Paper in proceedings, 2016

Purpose The purpose of this article is to explore whether applying differentiation/segmentation in access management has potential to increase resource efficiency in intermodal freight transportation. Research Approach The methodology is divided into four phases: The first two, to define access management and differentiation/segmentation, are based on literature studies. The third one contains the data collection methods. The operations of six trucks were studied, and their time management activities were measured for one week. During the study, the truck drivers were interviewed in semi-structured interviews, and participant observations were conducted and registered. Additionally, focus group meetings were conducted (independent of the other methods) to obtain expert knowledge and input from industrial stakeholders (hauliers, terminals, and IT-suppliers) regarding the required information for improving the interaction between the involved actors. The fourth phase, analysis and conclusions, is proposal development of potential strategies for improving access management. The objects under study were two road-based freight companies, one port authority and one intermodal terminal. Findings and Originality The main finding consists of a proposal for potential strategies for improving access management. They were developed through the study literature and examining empirical findings that indicated sources of inefficiencies in the studied system. Additionally, the potential strategies are depending on the type of hub (intermodal terminal or port) and whether it imports or exports containers. Furthermore, these potential strategies also consider the informational content required to make these recommendations and how it should be exchanged between the involved hauliers and hubs. The main uniqueness of this study stems from the joint efforts of academic and industry stakeholders in developing this strategy based on real-life measurements and their own experiences and expertise. Research Impact By employing both literature studies and empirical data collection methods to develop the proposed strategy, this work has increased the understanding and knowledge about the goods and information flows to and from two hubs, including identified sources of inefficiencies. Practical Impact This study has provided the decisions makers at the studied organisations with new insights regarding the sources of inefficiencies that are present when accessing a hub and ways to potential decrease the identified inefficiencies.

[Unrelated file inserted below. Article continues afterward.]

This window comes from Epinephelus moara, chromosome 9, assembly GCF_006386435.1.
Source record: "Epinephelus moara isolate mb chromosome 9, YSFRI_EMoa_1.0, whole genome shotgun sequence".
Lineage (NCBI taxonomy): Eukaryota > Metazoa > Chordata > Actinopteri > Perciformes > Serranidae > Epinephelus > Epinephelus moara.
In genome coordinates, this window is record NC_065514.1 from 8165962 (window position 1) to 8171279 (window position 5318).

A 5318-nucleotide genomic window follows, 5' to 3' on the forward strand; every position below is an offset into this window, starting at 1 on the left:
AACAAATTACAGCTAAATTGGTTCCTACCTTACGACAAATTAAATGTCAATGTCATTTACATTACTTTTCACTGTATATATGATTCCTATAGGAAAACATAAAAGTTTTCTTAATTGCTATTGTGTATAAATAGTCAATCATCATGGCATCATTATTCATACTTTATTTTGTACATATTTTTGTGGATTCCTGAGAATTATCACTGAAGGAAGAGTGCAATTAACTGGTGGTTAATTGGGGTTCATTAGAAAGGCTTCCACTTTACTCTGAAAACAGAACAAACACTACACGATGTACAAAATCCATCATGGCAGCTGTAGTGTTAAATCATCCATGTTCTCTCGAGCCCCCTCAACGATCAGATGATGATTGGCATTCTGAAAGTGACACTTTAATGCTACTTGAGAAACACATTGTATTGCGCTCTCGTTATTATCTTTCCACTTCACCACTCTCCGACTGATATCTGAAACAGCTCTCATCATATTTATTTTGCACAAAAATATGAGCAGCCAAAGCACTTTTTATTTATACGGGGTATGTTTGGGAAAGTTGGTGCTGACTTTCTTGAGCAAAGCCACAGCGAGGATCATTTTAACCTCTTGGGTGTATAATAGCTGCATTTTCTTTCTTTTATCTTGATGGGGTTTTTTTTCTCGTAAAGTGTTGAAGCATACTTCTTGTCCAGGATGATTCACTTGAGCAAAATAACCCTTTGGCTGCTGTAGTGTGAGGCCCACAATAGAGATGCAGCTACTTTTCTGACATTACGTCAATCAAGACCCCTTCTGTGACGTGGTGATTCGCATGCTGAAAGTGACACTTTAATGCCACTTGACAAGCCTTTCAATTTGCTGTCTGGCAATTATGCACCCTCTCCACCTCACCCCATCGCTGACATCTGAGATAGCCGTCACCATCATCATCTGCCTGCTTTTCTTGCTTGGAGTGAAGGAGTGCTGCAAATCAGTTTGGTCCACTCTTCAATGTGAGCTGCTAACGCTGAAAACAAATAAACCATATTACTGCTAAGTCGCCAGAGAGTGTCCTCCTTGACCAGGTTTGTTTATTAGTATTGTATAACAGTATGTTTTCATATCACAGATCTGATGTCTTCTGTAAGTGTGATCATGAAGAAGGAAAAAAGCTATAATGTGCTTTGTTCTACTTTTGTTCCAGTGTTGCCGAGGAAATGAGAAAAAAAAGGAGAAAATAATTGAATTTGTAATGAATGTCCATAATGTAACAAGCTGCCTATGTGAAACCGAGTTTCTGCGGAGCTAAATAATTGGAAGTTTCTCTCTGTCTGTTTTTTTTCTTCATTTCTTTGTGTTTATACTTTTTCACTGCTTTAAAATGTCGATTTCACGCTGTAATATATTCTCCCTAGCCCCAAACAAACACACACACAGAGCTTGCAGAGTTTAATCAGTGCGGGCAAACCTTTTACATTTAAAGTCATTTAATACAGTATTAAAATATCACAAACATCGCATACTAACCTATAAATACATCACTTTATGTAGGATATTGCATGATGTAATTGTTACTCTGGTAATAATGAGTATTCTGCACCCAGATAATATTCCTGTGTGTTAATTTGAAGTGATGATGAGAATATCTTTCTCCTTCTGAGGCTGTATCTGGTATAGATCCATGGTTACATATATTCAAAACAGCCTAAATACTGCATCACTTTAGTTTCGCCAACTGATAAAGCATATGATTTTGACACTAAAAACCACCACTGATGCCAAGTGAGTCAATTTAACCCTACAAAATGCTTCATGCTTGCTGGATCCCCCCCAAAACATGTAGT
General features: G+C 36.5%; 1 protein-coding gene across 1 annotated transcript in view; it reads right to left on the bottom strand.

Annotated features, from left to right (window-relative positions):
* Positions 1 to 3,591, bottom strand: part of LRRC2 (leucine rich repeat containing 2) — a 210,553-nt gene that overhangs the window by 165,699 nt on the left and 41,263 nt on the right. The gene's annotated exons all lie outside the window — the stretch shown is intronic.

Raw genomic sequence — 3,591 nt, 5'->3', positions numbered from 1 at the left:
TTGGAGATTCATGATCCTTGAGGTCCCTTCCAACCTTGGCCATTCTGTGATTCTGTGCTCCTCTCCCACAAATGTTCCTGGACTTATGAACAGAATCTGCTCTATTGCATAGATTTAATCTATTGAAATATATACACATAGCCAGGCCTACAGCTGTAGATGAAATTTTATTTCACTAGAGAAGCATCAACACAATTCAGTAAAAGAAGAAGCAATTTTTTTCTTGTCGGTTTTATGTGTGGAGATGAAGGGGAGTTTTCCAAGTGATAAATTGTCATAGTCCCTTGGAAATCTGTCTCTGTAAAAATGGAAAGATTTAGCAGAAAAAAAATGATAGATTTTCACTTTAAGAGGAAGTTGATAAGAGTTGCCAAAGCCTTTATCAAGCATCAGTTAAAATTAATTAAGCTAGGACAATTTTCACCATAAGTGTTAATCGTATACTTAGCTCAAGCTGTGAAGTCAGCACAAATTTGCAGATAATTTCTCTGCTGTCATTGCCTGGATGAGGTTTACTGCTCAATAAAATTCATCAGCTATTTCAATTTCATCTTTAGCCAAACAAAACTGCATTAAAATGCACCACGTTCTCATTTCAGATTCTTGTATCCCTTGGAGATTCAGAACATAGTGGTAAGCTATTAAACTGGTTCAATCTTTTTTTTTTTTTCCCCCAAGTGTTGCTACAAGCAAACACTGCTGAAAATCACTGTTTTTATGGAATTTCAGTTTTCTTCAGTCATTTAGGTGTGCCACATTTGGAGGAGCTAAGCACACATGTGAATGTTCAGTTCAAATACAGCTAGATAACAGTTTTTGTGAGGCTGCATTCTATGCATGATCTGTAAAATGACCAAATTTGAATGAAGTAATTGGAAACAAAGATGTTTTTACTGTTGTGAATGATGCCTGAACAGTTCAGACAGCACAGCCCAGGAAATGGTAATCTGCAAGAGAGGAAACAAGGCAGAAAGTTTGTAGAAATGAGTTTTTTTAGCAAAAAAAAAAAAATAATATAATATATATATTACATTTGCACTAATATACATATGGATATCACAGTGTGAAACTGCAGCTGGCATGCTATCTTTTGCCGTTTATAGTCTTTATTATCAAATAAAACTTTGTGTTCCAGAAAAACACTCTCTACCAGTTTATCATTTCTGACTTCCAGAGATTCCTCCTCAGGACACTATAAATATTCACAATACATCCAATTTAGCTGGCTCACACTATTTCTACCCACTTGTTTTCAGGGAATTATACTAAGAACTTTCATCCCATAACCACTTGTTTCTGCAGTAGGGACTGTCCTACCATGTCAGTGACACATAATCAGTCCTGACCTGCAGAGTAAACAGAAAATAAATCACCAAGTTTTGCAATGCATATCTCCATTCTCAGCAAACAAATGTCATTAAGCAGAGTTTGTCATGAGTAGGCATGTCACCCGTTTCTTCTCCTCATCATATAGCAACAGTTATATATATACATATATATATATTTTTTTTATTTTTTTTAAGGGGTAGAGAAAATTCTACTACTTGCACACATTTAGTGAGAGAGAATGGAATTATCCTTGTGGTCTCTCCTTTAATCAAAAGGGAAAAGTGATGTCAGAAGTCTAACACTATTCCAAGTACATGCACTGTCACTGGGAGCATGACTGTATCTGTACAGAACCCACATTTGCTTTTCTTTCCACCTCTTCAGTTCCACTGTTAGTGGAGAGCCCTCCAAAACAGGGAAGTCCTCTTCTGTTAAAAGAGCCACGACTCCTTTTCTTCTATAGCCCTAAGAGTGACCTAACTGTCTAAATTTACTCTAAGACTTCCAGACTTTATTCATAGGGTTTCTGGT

access management

intermodal freight transportation




Stefan Jacobsson

Chalmers, Technology Management and Economics, Service Management and Logistics

Per-Olof Arnäs

Chalmers, Technology Management and Economics, Service Management and Logistics

Gunnar Stefansson

Chalmers, Technology Management and Economics, Service Management and Logistics

Logistics Research Network (LRN) 2016

Subject Categories

Production Engineering, Human Work Science and Ergonomics

Areas of Advance

Information and Communication Technology


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